The Modern Milestones program includes a student package of workbooks and colored pencils (to make the books manageable, the 36 lessons are divided across two volumes) and a a teacher's  workbook.  Each lesson works with a reading passage that focuses on an artist, scientist, or other innovator that has influenced the modern world. By using these themes, yes, the student is getting a bit of a "history" lesson, but it brings the words to life through real use, rather than being a random list that doesn't have any cohesive feeling to the student.  Rather than learning a list of "rules to apply," he's learning how to use the rules in real life.

I can remember back when I was in fifth grade, my language arts teacher Sister Kevin Mary employed the "see it - say it- spell it" method of teaching spelling.  For a nun, she was sneaky -- because using this method, you also *heard* it. (In my mind, I can hear a chorus of thirty-odd voices sing-songing our way through our spelling lists.)  She employed three of the five senses  - sight, hearing, and touch (as you wrote the word) - to help cement the words in our brains.  For me, spelling was no longer something I dreaded - because after saying the words aloud so much, I almost could hear a musicality to the words.   Music lyrics and poetry are easier to learn than lists because of their innate rhythm (explains why I can't let go of wanting to build snowmen!) - how often do we make up a rhyme to remember something important -- like "i before e except after c"?  Spelling You See uses a similar tactic - seeing the words, reading aloud to say/hear them, but using them in passages that create a rhythm.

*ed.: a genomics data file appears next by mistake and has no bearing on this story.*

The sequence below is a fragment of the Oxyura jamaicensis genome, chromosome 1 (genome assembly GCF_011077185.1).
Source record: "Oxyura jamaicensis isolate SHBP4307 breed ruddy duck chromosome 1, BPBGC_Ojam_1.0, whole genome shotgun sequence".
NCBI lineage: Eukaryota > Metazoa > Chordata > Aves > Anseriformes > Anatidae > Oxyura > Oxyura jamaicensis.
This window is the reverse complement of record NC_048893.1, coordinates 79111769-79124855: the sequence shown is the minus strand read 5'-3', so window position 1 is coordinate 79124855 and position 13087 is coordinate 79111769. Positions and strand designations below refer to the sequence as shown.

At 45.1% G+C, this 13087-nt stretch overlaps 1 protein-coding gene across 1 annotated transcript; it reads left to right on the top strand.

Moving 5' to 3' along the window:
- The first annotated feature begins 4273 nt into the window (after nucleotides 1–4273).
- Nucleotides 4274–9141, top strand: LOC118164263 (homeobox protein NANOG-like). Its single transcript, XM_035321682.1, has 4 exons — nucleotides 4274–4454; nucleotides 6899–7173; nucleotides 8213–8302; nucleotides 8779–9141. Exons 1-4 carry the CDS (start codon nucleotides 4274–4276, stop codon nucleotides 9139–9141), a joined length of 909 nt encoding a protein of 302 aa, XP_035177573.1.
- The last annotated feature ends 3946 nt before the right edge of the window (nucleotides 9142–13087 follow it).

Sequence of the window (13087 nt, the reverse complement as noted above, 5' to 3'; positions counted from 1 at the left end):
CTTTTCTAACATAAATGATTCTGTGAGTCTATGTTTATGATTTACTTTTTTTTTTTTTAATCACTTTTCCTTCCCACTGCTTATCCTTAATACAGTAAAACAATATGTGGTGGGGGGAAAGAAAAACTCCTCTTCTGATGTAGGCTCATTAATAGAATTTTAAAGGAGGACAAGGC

At first, Matthew struggled with reading them aloud, but I purposely let him.  No, I'm not cruel - this is his first year homeschooling and we are still trying to find where he truly is. (I know what his teachers taught him, but we're still trying to figure out what stuck with him.)   After a few tries, we read them together, so that he could begin to hear the rhythm of the passages.  Read these two sentences aloud:

Leonardo da Vinci was trained as a painter. 
His most famous painting is of a woman called Mona Lisa.

When you read it, you almost automatically break it into three or four word chunks: 

Leonardo da Vinci/ was trained/ as a painter. 
His most famous painting /is of a woman /called Mona Lisa.

 By reading aloud, the student learns to pronounce the words, which in turn helps with learning to spell - Leonardo is spelled pretty close to phonetically, and the c in Vinci stands out in your mind because you hear it making a /ch/ sound but know it's only a single letter. In the second sentence, you get context clues that Mona Lisa needs capital letters - it is the name of a woman.

Reading aloud is the first step in every day's lesson.  Regardless of what follows, the student reads the passage aloud to employ the see it - spell it connection.

Modern Milestones contains 36 lessons with five sub-lessons.  Matthew completed one sub-lesson per day, but a student could easily go more slowly (doing reading + one or two tasks each day).   In this text, the student learns to manipulate words by looking for a list of root words (technically, the "spelling list") and then finding a set of prefixes and/or suffixes that are used in the passage.  Using different colored pencils, the student searches these out.

Next comes copywork.  How many times does someone say to you, "How do you spell ... ?" and you say "Uh...hand me a pencil?"  So many times, we know how words should be spelled by looking at them.  By copying the words after reading them, there is an inherent way of checking to make sure that they are right, and the student is learning them correctly.